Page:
New Eco-Friendly Engine Prototype Developed by MSU Researchers

By on March 30th, 2011

Wednesday, March 30, 2011 8:53

A team of researchers at the Michigan State University have recently developed prototype for an internal combustion engine that could revolutionize the world. Unlike the current engines, the new prototype is capable of reducing auto emissions up to 90 percent.

According to the researchers, this engine is based on the research first released in 2009, of the Wave Disk Generator, that does not have valves, pistons or crankshafts.

The typical cars engine uses only 15 percent of fuel for propulsion, but the new model uses around 60 percent of its fuel for propulsion. It is also built with a disc-shaped shock wave generator (having the size of a sauce pan) and will require no cooling system, mission regulation of fuels or transmission system.

The engine is composed of a rotor with a wave-like pattern carved into channels. This way, the air and fuel passes and mix through the central inlets. Then, the exit of gasses will be blocked after the rotor starts spinning. To makes your car car move perfectly well, the engine uses a shockwave effect that compresses the mixture.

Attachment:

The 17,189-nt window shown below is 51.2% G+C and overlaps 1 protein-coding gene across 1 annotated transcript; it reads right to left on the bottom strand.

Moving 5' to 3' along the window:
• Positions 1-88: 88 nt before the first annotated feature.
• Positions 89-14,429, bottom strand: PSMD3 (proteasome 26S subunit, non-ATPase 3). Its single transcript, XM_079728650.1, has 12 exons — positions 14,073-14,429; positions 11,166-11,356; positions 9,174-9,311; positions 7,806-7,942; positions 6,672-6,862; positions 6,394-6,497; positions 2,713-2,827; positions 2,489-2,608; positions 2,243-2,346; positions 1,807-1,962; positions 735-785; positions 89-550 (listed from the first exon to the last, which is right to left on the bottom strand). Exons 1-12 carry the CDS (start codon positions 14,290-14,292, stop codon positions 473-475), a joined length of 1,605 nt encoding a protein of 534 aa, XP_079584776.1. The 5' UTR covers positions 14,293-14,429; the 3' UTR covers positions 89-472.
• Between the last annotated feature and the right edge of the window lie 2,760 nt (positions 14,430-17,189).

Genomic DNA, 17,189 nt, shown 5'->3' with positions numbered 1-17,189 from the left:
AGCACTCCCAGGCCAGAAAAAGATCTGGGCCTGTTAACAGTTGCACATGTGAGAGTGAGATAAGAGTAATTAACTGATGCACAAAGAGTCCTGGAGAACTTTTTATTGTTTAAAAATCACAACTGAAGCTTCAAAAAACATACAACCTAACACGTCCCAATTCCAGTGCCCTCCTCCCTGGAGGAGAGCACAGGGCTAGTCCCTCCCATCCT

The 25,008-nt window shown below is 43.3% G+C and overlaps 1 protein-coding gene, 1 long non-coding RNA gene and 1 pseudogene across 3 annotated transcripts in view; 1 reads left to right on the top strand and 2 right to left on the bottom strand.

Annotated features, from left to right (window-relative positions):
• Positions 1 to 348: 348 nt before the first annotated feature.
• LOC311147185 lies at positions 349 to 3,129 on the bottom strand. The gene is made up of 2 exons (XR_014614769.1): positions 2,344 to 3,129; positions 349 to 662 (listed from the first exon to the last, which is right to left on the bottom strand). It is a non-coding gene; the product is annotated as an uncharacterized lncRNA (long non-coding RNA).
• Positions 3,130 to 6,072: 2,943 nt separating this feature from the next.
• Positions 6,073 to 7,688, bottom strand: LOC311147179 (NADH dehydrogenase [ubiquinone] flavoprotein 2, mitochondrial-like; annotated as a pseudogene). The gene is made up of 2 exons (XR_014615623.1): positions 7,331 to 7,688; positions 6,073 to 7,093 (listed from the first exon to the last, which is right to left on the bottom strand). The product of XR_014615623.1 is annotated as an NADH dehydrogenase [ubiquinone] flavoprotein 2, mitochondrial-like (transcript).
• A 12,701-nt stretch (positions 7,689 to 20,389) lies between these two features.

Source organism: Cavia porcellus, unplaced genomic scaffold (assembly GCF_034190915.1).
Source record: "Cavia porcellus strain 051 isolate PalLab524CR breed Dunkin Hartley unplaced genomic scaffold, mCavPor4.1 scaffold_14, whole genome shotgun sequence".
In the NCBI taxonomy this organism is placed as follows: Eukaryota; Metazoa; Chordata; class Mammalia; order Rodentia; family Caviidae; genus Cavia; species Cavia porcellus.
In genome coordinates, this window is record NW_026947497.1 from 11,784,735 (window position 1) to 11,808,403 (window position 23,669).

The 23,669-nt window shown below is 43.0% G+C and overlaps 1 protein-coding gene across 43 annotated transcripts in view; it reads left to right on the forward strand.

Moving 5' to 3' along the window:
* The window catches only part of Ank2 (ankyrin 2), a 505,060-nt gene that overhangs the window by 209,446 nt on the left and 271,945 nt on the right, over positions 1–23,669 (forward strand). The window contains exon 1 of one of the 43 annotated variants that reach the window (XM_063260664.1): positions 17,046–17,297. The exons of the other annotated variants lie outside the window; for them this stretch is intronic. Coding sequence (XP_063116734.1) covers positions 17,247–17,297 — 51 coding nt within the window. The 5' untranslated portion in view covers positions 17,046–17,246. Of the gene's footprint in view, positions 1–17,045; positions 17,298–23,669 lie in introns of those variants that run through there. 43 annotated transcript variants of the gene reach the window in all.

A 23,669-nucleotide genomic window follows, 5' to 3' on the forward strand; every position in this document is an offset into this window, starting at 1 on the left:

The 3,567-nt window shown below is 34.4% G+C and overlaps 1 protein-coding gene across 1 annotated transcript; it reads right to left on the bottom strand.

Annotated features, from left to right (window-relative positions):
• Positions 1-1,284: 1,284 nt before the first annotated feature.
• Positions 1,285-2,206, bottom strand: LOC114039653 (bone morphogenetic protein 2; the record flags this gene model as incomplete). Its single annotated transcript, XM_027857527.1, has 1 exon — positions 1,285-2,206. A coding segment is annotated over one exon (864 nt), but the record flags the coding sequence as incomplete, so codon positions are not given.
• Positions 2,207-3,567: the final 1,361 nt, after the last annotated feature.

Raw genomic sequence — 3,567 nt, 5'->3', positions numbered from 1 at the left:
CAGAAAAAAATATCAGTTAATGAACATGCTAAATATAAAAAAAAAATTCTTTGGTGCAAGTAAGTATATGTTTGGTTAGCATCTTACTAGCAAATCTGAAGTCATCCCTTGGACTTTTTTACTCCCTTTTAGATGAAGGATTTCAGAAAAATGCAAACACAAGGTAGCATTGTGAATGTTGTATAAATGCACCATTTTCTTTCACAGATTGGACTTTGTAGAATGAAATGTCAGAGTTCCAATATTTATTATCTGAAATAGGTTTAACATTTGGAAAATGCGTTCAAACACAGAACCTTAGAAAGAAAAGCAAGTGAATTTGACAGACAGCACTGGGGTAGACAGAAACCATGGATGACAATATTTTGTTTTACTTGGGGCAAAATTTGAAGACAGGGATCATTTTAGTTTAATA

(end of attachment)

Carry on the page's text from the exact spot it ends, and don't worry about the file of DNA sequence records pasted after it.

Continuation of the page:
When the engine will be available on the market, i guess it will have a great success. I say this because the new model needs less maintenance costs and in the same time is environment-friendly.


Posted in category Efficient engines
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